“One of the things I wanted to explore was how hard it is to be a parent these days. They’re constantly being besieged by all the things they’re supposedly doing wrong, all the dangers that are out there. They’re told that they may be feeding them dangerous foods, giving them dangerous vaccinations. It’s so hard as a parent now. There’s so much hysteria about the risks and hazards their children may face.”

I pointed out that THE FEVER was the only one of her books I’ve read with leading male characters.

“ My second novel, THE SONG IS YOU, has a male lead, and for this book it seemed really important. After DARE ME, I’d spent so much time immersed in a very heightened ‘girl world.’ For this book, where girls are very much the spectacle, I knew I needed a perspective from the outside looking in. I also wanted to show a caring, positive dad. And a good brother. It’s very much a book about family—a family that seems broken but is actually quite loving and strong.”

As with just about any conversation between two authors, the subject of independent bookstores arose. (Okay, I brought it up because The Mysterious Bookshop made a copy of THE FEVERavailable to me five days before its official publication date so I could prepare for the interview.)

“I would have no career without the independents,” Megan said. And maybe because she also felt the need for a shameless plug, she added, “McKenna Jordan at the incredible Murder By The Book read my early novels and continues to be a big help. I don’t know if I’d still be publishing without booksellers like that.”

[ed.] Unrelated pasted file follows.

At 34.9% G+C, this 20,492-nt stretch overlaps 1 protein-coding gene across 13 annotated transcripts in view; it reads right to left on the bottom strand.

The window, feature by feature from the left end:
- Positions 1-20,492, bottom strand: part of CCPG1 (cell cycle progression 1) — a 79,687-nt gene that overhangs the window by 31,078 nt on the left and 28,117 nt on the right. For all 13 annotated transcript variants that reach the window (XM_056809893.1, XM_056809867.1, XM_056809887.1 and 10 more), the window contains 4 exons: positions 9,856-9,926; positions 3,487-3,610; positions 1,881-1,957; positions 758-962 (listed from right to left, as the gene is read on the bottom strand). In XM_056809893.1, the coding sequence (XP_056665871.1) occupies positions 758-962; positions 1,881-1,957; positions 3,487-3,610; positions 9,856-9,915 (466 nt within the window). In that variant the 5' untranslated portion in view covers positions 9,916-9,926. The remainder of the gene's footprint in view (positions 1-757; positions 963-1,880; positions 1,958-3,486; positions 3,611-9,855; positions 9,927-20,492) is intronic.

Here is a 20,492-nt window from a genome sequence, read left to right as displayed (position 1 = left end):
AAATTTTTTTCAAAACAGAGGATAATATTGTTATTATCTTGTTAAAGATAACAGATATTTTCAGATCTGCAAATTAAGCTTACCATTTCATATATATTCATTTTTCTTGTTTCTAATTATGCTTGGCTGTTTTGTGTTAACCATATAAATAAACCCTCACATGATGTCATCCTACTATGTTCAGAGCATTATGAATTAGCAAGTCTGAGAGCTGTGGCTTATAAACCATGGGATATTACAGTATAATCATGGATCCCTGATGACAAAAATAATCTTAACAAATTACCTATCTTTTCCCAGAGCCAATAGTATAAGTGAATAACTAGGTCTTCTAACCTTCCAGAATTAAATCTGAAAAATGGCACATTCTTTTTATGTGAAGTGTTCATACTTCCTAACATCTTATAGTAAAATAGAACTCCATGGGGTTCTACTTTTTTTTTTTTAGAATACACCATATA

What about the whole Amazon thing? (THE FEVERis published by Little, Brown, a division of Hachette.)

“I don’t like bullies.”

Was she bullied in high school? Were these books her way of working out some revenge fantasies?

“No. I was a non-wealthy kid in a wealthy high school. I was aware of the cool elitism, how important it was the wear the right clothes. But I had no desire to be a part of that. I had my own niche. I was the high school newspaper girl.”

I’ve met Megan before at a few of the mystery conferences. Although she’s a great panel member, she claims not to be as comfortable up on the stage as she appears. Who, I asked her, would be on her fantasy panel?

“James Ellroy, Joyce Carol Oates, and Laura Lippman.”

The topic?

“True crime and how it works its way into one’s fiction. All of my novels have a true crime component. DARE MEwas inspired by a news story about a high school cheerleading coach. BURY ME DEEPwas based on the Winnie Ruth Judd case in Phoenix in the 1930s. Almost everything I write has some basis in true crime.”

Finally, I asked Megan what it was like to be a John and Renee Grisham Writer-in-Residence at the University of Mississippi. Her face lit up at the question.

“I loved it. Oxford is a writer’s paradise,” she said. “I love teaching writing and working with young writers there. Reading their work was really inspiring.”

Her best advice to writers just starting out?

“Take risks. Challenge yourself. Don’t be afraid of going to dark places. Don’t be afraid of getting weird.”


1R_Megan_Abbott_(credit_Drew_Reilly)[1]Megan Abbott is the Edgar Award-winning author of six previous novels. Her writing has appeared in the New York Times, Salon, the Los Angeles Times Magazine, The Believer, Los Angeles Review of Books, Detroit Noir and Queens Noir among other places. She received her PhD in literature from New York University. She lives in New York and recently served as the John Grisham Writer-in-Residence at the University of Mississippi. Currently, she is working on the screenplay for her novel, DARE ME, soon to be a major motion picture.

To learn more about Megan, please visit her website.

Photography Credit: Drew Reilly

Tim O'Mara